Cynthia Toussaint of California suffers from a debilitating pain disorder know as reflex sympathetic dystrophy and hasn't found any foods that help her condition.
"There are always miracle cures," said Toussaint, "but there aren't any when you're talking about chronic pain…I think people get better because of the placebo effect."
Toussaint said that she's been plied by companies to try their pain-fixing diets -- like drinking noni juice, a concoction made from the tropical noni fruit.
"They claim it's a cure-all," Toussaint says. "It tastes awful … like vomit. I took it for as long as they asked me to … and it did nothing for me."
Dr. Doris Cope, professor and vice chairman of pain medicine at the University of Pittsburgh Medical Center's Pain Medicine Program, says that there's no direct dietary answer to chronic pain and notes that many chronic pain diseases are changeable.
"The natural course of [the disease] is to come and go and get better and worse with time," she said. "You might get better and you would attribute to something you've done."
However, Cope says that certain diets, like vegan or vegetarian, may help people indirectly through losing weight.
"One of the biggest contributors to pain is weight, so anything that causes weight loss is going to help," she said.
However, taking any diet to the extreme can be dangerous. One of Cope's pain disorder patients developed anorexia while trying to control her condition.
"She was a type-A person and she was just going take control of her disease," said Cope. "She didn't realize she was a skeleton. … She was trying to gain control."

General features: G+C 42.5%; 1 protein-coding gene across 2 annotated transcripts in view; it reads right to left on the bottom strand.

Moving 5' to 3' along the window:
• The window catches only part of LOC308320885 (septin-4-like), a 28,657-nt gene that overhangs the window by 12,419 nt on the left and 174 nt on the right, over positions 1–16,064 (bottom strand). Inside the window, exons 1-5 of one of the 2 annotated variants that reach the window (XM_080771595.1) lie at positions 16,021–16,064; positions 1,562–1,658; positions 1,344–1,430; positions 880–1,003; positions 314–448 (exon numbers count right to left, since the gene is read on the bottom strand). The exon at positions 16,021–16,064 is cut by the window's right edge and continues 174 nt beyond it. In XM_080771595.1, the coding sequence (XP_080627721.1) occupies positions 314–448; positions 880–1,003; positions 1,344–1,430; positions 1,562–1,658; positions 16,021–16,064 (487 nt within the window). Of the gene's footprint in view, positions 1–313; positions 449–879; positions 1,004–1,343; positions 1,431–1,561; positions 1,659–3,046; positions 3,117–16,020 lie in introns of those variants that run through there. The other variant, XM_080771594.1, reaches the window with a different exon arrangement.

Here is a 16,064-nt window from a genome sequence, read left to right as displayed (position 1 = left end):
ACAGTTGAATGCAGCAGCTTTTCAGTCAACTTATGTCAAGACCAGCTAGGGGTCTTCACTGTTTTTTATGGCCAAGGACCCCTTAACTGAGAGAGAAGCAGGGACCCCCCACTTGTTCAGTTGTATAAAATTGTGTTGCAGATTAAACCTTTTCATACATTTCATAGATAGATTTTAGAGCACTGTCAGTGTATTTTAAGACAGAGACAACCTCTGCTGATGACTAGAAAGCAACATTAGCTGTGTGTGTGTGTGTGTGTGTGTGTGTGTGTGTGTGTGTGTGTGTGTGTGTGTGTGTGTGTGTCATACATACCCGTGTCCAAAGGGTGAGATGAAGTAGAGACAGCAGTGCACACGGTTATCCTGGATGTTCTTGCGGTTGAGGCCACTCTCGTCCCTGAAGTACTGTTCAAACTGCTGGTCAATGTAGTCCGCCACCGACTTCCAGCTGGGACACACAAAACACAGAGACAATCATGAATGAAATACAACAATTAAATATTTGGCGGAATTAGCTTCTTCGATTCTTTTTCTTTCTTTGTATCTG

In general, most doctors recommend a typical healthy diet for chronic pain sufferers, with an emphasis on fish oils.
"I personally suggest getting Alaskan salmon," said Sherman. "I always tell my patients that fish don't have back pain. … Bottom line is, get your weight down, eat a healthy, fish-vegetarian-type diet. It's just a basic cardiac diet."
However, people like Guerriere still stand out as a mysterious example of a food-based treatment for pain.
"I still have flares every now and then -- I am not cured by any means," Guerriere said. "I have my ups and downs. But I'm on no medication. I found my own way."
While changing your diet may help your health, doctors emphasize that moderation is better than anything extreme.
"So much in our lives is time driven, we're constantly setting these goals for ourselves -- putting ourselves into type-A diet is just adding more stress," said Dr. Cope. "You get as much benefit from a balanced diet and meditation and exercise."
"A moderate approach to good nutrition, good sleep habits -- things like that are much better than how many grams of fish oil you take."